President Reagan never understood mental illness. Like Richard Nixon, he was a product of the Southern California culture that associated psychiatry with Communism. Two months after taking office, Reagan was shot by John Hinckley, a young man with untreated schizophrenia. Two years later, Reagan called Dr. Roger Peele, then director of St. Elizabeths Hospital, where Hinckley was being treated, and tried to arrange to meet with Hinckley, so that Reagan could forgive him. Peele tactfully told the president that this was not a good idea. Reagan was also exposed to the consequences of untreated mental illness through the two sons of Roy Miller, his personal tax advisor. Both sons developed schizophrenia; one committed suicide in 1981, and the other killed his mother in 1983. Despite such personal exposure, Reagan never exhibited any interest in the need for research or better treatment for serious mental illness.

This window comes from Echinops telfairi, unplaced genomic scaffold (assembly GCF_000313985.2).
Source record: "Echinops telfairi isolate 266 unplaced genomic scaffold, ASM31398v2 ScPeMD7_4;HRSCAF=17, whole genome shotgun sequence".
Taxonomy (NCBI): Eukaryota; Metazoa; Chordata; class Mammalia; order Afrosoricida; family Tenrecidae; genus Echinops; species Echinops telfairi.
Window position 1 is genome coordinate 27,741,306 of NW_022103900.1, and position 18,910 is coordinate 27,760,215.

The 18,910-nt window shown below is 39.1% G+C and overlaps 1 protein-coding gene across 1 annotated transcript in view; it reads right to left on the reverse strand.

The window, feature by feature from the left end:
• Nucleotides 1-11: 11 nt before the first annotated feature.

5 FACTSMuch of the rhetoric in the 1980’s was about how patients at mental hospitals should have the agency to get the care they need. However,  neither the housing nor support services needed to fully integrate former patients into their communities were provided. The result was that many suffering from mental illness were left to fend for themselves on the streets.

Luckily, today, most of the country understands that mental illness is a disease and that those suffering from a mental illness need and deserve treatment. The popularity of Housing First homeless assistance models rests on the understanding that folks who are chronically homeless, often with a mental illness, need ongoing access to appropriate treatment and care.